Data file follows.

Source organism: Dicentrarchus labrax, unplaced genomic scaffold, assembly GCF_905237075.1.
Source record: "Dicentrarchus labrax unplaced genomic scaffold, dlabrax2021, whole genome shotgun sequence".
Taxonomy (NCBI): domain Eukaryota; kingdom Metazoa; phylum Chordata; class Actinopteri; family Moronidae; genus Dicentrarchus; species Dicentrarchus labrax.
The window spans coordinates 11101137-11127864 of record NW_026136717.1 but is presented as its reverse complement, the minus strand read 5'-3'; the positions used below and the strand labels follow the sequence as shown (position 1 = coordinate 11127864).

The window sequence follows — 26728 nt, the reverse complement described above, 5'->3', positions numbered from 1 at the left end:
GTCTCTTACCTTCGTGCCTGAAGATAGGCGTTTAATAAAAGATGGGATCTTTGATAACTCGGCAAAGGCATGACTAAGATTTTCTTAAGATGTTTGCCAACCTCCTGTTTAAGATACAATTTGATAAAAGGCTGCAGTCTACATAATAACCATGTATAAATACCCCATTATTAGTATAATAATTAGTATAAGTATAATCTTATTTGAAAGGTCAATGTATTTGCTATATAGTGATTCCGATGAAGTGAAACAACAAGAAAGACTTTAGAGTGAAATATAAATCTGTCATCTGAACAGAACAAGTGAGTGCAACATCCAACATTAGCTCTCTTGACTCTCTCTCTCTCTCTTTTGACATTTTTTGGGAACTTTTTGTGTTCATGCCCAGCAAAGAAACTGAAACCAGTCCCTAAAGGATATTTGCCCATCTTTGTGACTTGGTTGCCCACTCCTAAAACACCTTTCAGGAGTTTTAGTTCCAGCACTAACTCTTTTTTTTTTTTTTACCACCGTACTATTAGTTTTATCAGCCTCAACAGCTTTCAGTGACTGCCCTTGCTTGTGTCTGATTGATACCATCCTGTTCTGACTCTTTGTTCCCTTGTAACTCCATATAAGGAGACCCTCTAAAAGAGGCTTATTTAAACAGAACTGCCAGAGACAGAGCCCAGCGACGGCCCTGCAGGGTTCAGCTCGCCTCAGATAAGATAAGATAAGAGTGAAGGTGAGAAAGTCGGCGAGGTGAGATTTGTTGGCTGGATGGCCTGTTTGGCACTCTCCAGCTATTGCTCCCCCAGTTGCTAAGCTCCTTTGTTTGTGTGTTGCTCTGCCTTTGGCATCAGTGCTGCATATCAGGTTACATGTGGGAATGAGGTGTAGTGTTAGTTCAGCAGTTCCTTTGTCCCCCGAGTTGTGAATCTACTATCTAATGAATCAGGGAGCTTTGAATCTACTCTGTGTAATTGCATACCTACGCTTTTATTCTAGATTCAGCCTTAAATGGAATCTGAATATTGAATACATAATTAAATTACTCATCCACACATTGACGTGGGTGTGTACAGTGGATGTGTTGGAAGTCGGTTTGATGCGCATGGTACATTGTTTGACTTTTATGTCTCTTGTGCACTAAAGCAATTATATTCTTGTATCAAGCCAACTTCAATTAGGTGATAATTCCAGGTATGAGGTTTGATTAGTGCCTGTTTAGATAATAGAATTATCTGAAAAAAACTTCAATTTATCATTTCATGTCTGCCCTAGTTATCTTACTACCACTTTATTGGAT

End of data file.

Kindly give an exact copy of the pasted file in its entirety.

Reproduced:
Source organism: Dicentrarchus labrax, unplaced genomic scaffold, assembly GCF_905237075.1.
Source record: "Dicentrarchus labrax unplaced genomic scaffold, dlabrax2021, whole genome shotgun sequence".
Taxonomy (NCBI): domain Eukaryota; kingdom Metazoa; phylum Chordata; class Actinopteri; family Moronidae; genus Dicentrarchus; species Dicentrarchus labrax.
The window spans coordinates 11101137-11127864 of record NW_026136717.1 but is presented as its reverse complement, the minus strand read 5'-3'; the positions used below and the strand labels follow the sequence as shown (position 1 = coordinate 11127864).

The window sequence follows — 26728 nt, the reverse complement described above, 5'->3', positions numbered from 1 at the left end:
GTCTCTTACCTTCGTGCCTGAAGATAGGCGTTTAATAAAAGATGGGATCTTTGATAACTCGGCAAAGGCATGACTAAGATTTTCTTAAGATGTTTGCCAACCTCCTGTTTAAGATACAATTTGATAAAAGGCTGCAGTCTACATAATAACCATGTATAAATACCCCATTATTAGTATAATAATTAGTATAAGTATAATCTTATTTGAAAGGTCAATGTATTTGCTATATAGTGATTCCGATGAAGTGAAACAACAAGAAAGACTTTAGAGTGAAATATAAATCTGTCATCTGAACAGAACAAGTGAGTGCAACATCCAACATTAGCTCTCTTGACTCTCTCTCTCTCTCTTTTGACATTTTTTGGGAACTTTTTGTGTTCATGCCCAGCAAAGAAACTGAAACCAGTCCCTAAAGGATATTTGCCCATCTTTGTGACTTGGTTGCCCACTCCTAAAACACCTTTCAGGAGTTTTAGTTCCAGCACTAACTCTTTTTTTTTTTTTTACCACCGTACTATTAGTTTTATCAGCCTCAACAGCTTTCAGTGACTGCCCTTGCTTGTGTCTGATTGATACCATCCTGTTCTGACTCTTTGTTCCCTTGTAACTCCATATAAGGAGACCCTCTAAAAGAGGCTTATTTAAACAGAACTGCCAGAGACAGAGCCCAGCGACGGCCCTGCAGGGTTCAGCTCGCCTCAGATAAGATAAGATAAGAGTGAAGGTGAGAAAGTCGGCGAGGTGAGATTTGTTGGCTGGATGGCCTGTTTGGCACTCTCCAGCTATTGCTCCCCCAGTTGCTAAGCTCCTTTGTTTGTGTGTTGCTCTGCCTTTGGCATCAGTGCTGCATATCAGGTTACATGTGGGAATGAGGTGTAGTGTTAGTTCAGCAGTTCCTTTGTCCCCCGAGTTGTGAATCTACTATCTAATGAATCAGGGAGCTTTGAATCTACTCTGTGTAATTGCATACCTACGCTTTTATTCTAGATTCAGCCTTAAATGGAATCTGAATATTGAATACATAATTAAATTACTCATCCACACATTGACGTGGGTGTGTACAGTGGATGTGTTGGAAGTCGGTTTGATGCGCATGGTACATTGTTTGACTTTTATGTCTCTTGTGCACTAAAGCAATTATATTCTTGTATCAAGCCAACTTCAATTAGGTGATAATTCCAGGTATGAGGTTTGATTAGTGCCTGTTTAGATAATAGAATTATCTGAAAAAAACTTCAATTTATCATTTCATGTCTGCCCTAGTTATCTTACTACCACTTTATTGGAT